Elie Wiesel’s Loss of Innocence

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Elie Wiesel’s Loss of Innocence There comes a time in one’s life where a tragic event results in the loss of innocence and an increase in knowledge. Unfortunately this is one of life’s few promises. Some experience this ablution a lot sooner than they should. In children who survived the holocaust in concentration camps, their innocence was taken as soon as their ordinary everyday life was imposed upon by the Nazis. In Elie Wiesel’s book Night, he describes himself as an innocent teenager, a child whose innocence was taken from him as the result of the nefariousness performed by the Nazis in World War Two. Elie and his family were transported to Birkenau where his family was torn apart, leaving him with his father, his sisters and his mother. Once they were separated, he began to slowly lose his innocence. Towards the end of 1941, in the small village of Sighet, Hungary, twelve-year-old Elie Wiesel spent most of his time studying the Talmud. Elie was one of four children born to his mother and father. Hilda was the eldest, then Bea, he was the third, and Tzipora was the youngest. The two eldest sisters helped the parents run the family store while Elie stayed home to study. Elie was very passionate about the theology of his religion, Judaism. He studied Talmud by day and by night he would go to the synagogue to pray. One of his main interests was Kabbalah which is an aspect of Jewish mysticism. Elie asked his father to find him a master to guide him in his studies of Kabbalah. His father was not fond of Elie studying mysticism because there were no Kabbalists in Sighet. He told his son that he was too young for this. One must be in his thirties before venturing into mysticism.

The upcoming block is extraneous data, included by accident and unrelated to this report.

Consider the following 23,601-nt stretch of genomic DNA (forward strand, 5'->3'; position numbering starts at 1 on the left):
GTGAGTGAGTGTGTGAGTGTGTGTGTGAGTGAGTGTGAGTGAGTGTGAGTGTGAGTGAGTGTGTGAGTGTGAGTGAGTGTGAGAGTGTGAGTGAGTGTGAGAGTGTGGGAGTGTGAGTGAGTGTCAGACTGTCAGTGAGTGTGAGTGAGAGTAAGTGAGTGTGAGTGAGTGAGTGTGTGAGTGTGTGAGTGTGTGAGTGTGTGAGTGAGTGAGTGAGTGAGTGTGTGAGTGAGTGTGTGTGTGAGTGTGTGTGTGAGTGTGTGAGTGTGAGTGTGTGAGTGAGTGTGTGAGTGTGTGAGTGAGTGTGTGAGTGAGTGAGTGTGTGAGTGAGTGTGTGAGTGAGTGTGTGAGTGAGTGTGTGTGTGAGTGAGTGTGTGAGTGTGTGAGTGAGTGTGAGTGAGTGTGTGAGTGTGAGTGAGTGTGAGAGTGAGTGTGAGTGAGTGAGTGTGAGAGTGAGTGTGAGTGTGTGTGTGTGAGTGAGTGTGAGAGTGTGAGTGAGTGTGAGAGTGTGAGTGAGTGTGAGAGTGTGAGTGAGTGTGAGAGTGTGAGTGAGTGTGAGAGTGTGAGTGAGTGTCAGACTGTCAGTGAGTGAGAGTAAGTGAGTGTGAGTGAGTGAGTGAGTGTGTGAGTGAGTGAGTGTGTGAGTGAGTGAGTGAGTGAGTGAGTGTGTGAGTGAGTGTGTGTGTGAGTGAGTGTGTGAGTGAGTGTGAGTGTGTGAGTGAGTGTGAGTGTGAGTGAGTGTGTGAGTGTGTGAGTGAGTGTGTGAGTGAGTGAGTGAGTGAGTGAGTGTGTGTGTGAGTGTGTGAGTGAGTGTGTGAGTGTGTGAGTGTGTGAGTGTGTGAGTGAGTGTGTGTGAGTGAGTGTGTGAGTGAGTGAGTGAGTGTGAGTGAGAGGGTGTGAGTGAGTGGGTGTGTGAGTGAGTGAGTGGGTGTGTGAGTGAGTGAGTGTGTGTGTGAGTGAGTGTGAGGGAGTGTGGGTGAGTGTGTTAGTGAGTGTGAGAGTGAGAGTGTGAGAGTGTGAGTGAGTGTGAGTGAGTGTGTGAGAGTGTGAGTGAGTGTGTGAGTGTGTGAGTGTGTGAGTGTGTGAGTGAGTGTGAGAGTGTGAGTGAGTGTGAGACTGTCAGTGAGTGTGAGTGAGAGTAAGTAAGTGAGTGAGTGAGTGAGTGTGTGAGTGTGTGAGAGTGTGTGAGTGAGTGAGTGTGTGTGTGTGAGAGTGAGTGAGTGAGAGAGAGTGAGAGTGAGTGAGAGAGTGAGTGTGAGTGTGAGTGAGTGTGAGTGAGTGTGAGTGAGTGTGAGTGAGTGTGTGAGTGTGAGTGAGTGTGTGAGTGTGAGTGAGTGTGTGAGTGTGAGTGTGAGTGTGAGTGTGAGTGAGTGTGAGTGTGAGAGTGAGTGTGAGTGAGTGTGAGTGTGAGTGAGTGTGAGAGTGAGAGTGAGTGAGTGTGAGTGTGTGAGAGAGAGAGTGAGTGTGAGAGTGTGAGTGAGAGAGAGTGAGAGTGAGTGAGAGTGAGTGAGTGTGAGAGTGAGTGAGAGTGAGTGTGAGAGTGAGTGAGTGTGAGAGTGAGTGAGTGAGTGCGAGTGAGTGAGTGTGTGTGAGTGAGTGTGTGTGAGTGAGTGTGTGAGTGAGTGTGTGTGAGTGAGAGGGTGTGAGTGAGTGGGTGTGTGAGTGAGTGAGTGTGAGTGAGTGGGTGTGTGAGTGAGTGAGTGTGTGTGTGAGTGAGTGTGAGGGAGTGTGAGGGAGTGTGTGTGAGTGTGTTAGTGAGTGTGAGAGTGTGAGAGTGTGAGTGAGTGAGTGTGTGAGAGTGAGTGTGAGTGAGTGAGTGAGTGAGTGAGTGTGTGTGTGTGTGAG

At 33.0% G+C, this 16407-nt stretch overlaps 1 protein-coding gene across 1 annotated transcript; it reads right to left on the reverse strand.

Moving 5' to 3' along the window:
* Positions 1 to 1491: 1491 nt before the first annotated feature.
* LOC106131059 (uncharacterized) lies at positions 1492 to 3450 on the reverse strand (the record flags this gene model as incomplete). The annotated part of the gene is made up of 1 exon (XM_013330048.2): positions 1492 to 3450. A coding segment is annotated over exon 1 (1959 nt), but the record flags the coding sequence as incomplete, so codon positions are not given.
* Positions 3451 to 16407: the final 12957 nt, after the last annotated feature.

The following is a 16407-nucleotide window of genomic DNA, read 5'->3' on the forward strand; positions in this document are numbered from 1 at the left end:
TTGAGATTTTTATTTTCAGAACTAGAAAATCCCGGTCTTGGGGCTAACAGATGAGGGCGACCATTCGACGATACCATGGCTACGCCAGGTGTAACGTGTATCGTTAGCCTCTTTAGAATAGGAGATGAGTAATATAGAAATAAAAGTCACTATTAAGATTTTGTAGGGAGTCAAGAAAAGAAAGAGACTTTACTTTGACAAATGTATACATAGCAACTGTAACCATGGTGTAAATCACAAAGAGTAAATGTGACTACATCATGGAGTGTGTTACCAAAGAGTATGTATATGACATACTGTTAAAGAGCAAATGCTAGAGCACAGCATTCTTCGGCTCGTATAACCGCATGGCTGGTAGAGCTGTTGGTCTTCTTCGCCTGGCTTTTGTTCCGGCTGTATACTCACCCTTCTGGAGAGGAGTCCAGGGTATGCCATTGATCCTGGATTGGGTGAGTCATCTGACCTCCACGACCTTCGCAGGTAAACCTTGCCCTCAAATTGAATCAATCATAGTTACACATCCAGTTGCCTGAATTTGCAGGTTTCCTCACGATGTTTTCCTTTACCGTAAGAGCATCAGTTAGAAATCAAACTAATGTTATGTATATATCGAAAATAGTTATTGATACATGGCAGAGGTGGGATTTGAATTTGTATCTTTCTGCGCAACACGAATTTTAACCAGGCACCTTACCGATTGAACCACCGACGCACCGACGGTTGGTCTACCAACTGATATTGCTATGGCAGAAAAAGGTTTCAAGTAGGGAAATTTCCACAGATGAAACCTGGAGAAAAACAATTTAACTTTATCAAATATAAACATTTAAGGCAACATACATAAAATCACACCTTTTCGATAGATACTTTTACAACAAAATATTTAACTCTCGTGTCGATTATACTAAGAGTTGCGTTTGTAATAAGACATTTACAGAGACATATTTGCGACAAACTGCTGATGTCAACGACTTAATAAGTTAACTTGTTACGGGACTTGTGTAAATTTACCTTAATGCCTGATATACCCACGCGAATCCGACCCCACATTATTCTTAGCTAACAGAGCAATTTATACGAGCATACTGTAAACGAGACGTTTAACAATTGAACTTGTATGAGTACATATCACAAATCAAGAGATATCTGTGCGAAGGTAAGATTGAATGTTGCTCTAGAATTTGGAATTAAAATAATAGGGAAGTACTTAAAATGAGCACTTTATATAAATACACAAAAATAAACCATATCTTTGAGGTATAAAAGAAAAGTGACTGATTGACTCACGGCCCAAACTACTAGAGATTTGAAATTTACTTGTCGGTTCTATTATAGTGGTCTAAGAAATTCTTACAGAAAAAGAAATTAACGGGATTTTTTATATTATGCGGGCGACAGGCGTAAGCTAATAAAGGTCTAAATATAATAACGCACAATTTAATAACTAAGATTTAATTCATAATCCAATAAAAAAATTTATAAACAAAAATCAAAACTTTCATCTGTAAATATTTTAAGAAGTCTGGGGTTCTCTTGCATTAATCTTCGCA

Elie disregarded his father’s concern and found a master on his own. He found Moishe the Beadle, the synagogues handyman. Moishe noticed that Elie would cry while…...

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